Pérez-Lazo, Giancarlo; Silva-Caso, Wilmer; Del Valle-Mendoza, Juana; Morales-Moreno, Adriana; Ballena-López, José; Soto-Febres, Fernando; Martins-Luna, Johanna; Carrillo-Ng, Hugo; Del Valle, Luís J.; Kym, Sungmin; Aguilar-Luis, Miguel Angel; Peña-Tuesta, Issac; Tinco-Valdez, Carmen; Illescas, Luis Ricardo (MDPI, 2021-11-01)
      The impact of respiratory coinfections in COVID-19 is still not well understood despite the growing evidence that consider coinfections greater than expected. A total of 295 patients older than 18 years of age, hospitalized with a confirmed diagnosis of moderate/severe pneumonia due to SARS-CoV-2 infection (according to definitions established by the Ministry of Health of Peru) were enrolled during the study period. A coinfection with one or more respiratory pathogens was detected in 154 (52.2%) patients at hospital admission. The most common coinfections were Mycoplasma pneumoniae (28.1%), Chlamydia pneumoniae (8.8%) and with both bacteria (11.5%); followed by Adenovirus (1.7%), Mycoplasma pneumoniae/Adenovirus (0.7%), Chlamydia pneumoniae/Adenovirus (0.7%), RSV-B/Chlamydia pneumoniae (0.3%) and Mycoplasma pneumoniae/Chlamydia pneumoniae/Adenovirus (0.3%). Expectoration was less frequent in coinfected individuals compared to non-coinfected (5.8% vs. 12.8%). Sepsis was more frequent among coinfected patients than non-coinfected individuals (33.1% vs. 20.6%) and 41% of the patients who received macrolides empirically were PCR-positive for Mycoplasma pneumoniae and Chlamydia pneumoniae.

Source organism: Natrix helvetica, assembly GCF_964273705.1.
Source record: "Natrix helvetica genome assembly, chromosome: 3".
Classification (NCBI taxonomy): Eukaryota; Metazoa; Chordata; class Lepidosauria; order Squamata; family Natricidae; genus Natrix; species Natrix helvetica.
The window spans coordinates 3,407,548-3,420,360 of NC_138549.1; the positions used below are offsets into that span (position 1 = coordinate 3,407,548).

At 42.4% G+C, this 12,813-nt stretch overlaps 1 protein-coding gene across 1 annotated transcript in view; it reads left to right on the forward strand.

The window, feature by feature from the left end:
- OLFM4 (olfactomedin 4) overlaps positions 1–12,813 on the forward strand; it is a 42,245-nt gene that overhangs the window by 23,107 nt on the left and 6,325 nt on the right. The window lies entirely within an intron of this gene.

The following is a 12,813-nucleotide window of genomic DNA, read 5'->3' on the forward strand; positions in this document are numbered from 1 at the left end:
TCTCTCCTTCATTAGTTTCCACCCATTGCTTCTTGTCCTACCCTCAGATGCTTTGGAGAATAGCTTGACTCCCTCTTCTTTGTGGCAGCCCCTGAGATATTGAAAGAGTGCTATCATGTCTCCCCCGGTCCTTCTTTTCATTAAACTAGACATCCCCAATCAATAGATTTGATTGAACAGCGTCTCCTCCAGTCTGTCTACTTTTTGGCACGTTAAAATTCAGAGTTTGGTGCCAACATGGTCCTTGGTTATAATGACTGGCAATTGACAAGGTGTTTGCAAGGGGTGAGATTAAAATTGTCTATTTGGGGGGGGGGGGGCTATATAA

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    • Identification of human papillomavirus as a preventive strategy for cervical cancer in asymptomatic women in the Peruvian Andes

      Silva-Caso, Wilmer; Olivera Irazábal, Miluska; León Álvarez, Pedro; Del Valle, Luis J.; Díaz Estacio, Sonia; Vargas, Martha; Ruiz, Joaquim; Bermúdez García, Alejandro; Del Valle Mendoza, Juana (Elsevier B.V., 2014-11-20)
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    • Identification of infection by Chikungunya, Zika, and Dengue in an area of the Peruvian coast. Molecular diagnosis and clinical characteristics

      Sánchez-Carbonel, José; Tantaléan-Yépez, Derek; Aguilar-Luis, Miguel Angel; Silva-Caso, Wilmer; Weilg, Pablo; Vásquez-Achaya, Fernando; Costa, Luis; Martins-Luna, Johanna; Sandoval, Isabel; del Valle-Mendoza, Juana (BioMed Central Ltd., 2018-03-14)
      Objective: To assess the presence of Dengue, Chikungunya, and Zika in serum samples of patients with acute febrile illness in Piura, Peru and describe the most common clinical features. Results: Dengue was the most common arbovirus detected in 170/496 (34.3%), followed by Zika in 39/496 (7.9%) and Chikungunya in 23/496 (4.6%). Among the 170 samples positive for Dengue, serotype 2 was the most predominant type present in 97/170 (57.1%) of samples, followed by the serotype 3 in 9/170 (5.3%). Headaches, muscle pain, and joint pain were the most common symptoms associated with fever in patients with Dengue and Zika. No symptoms predominance was observed in patients with Chikungunya.Dengue is considered the most frequent arbovirus in Peru and the number of cases has increased dramatically in the last 5 years. However, it is not the only arbovirus that circulates along the northern coast of Peru. It has also been determined the presence of Zika and Chikungunya in our population, which may suggest the circulation of other arboviruses that have not been detected.